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  • Writer's pictureJO'B

The Songs That Saved My Life #11: Shaddap You Face by Joe Dolce Music Theatre

Updated: Mar 10

You always remember your first...

I started this series of blogs looking at the songs that shaped my music taste at the end of 2023. The first piece, a look back at Hold Me Now by Thompson Twins, alluded to not being ready to 'fess up to the first record I actually bought with my own money (see The Songs That Saved My Life #1: Hold Me Now - Thompson Twins). It's time to face the music (literally) and admit where my obsession started.

The urge to write this came from a drive back from Deal today, passing Dartford, my home town, as we headed back from a fab weekend. I was suddenly hurtled back to childhood and as I looked down at the bag of vinyl I had picked up at the marvellous Smugglers Records in Deal (Friendly Fires by Friendly Fires, People Who Aren't There Anymore - Future Islands and Good Time / Hard Time by Teleman), I thought my musical taste is pretty cool - but it wasn't always.

In February 1981, I bought my very first 7-inch single, Shaddap You Face by Joe Dolce Music Theatre. I loved it and was very proud that I knew all the words (I was 10, so you know, cut me some slack). I had to play it on my folks' stereo, a machine they had had since the sixties and was enormous. I had previously used it as a playset for my toy soldiers and Star Wars figures. Or I had used it to stack 7-inch singles and marvel as they would drop down and play so you could create your own rudimentary version of a playlist. God knows what damage this did to the vinyl, but I found this fascinating. But now, with Joe Dolce, I was using the stereo for its actual purpose - playing music.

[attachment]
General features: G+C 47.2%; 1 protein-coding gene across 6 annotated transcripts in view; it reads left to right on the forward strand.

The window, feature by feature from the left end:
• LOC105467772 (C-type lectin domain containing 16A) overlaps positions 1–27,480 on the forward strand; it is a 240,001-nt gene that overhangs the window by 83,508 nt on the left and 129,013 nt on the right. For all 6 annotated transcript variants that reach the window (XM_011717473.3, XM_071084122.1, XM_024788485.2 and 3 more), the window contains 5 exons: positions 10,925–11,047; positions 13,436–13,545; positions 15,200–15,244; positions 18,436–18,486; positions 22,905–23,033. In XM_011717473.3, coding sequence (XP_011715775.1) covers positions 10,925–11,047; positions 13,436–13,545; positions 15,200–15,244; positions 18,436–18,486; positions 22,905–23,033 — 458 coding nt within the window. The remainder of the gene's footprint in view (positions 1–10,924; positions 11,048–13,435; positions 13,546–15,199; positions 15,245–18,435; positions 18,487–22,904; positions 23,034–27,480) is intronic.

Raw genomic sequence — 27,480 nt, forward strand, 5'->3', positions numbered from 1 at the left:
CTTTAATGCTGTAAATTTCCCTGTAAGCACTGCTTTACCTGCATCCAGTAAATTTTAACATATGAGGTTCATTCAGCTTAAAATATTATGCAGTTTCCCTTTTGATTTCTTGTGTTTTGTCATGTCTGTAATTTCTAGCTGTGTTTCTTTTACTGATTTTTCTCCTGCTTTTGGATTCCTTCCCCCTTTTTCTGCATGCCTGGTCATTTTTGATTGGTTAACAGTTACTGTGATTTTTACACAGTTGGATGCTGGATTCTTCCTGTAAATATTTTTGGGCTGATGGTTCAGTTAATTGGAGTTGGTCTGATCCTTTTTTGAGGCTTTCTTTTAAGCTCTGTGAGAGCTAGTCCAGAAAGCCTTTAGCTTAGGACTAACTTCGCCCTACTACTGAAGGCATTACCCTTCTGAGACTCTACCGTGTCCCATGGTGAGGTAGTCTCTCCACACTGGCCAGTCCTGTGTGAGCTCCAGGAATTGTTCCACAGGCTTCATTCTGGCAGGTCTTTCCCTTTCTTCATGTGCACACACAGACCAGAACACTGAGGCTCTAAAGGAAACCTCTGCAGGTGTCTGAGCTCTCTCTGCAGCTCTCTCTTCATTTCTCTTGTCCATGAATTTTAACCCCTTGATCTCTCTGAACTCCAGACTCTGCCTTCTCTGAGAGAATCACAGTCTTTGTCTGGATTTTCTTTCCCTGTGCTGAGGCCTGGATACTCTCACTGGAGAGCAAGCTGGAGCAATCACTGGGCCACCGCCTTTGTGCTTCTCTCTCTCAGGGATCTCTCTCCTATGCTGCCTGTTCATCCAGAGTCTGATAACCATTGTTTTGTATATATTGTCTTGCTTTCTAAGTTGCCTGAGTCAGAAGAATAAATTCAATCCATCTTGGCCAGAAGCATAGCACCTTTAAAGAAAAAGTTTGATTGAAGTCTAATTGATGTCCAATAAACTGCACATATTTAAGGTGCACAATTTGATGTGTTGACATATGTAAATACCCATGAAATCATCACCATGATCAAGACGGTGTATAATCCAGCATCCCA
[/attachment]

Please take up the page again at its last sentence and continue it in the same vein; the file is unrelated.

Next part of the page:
It was in the lounge of my parents' house, so I was on show whenever I played it. Although I enjoy listening to music with friends (I am never happier than curating music when people come over for dinner), I do enjoy the solitary experience, my headphones locking out the world as I immerse myself in the album I am listening to.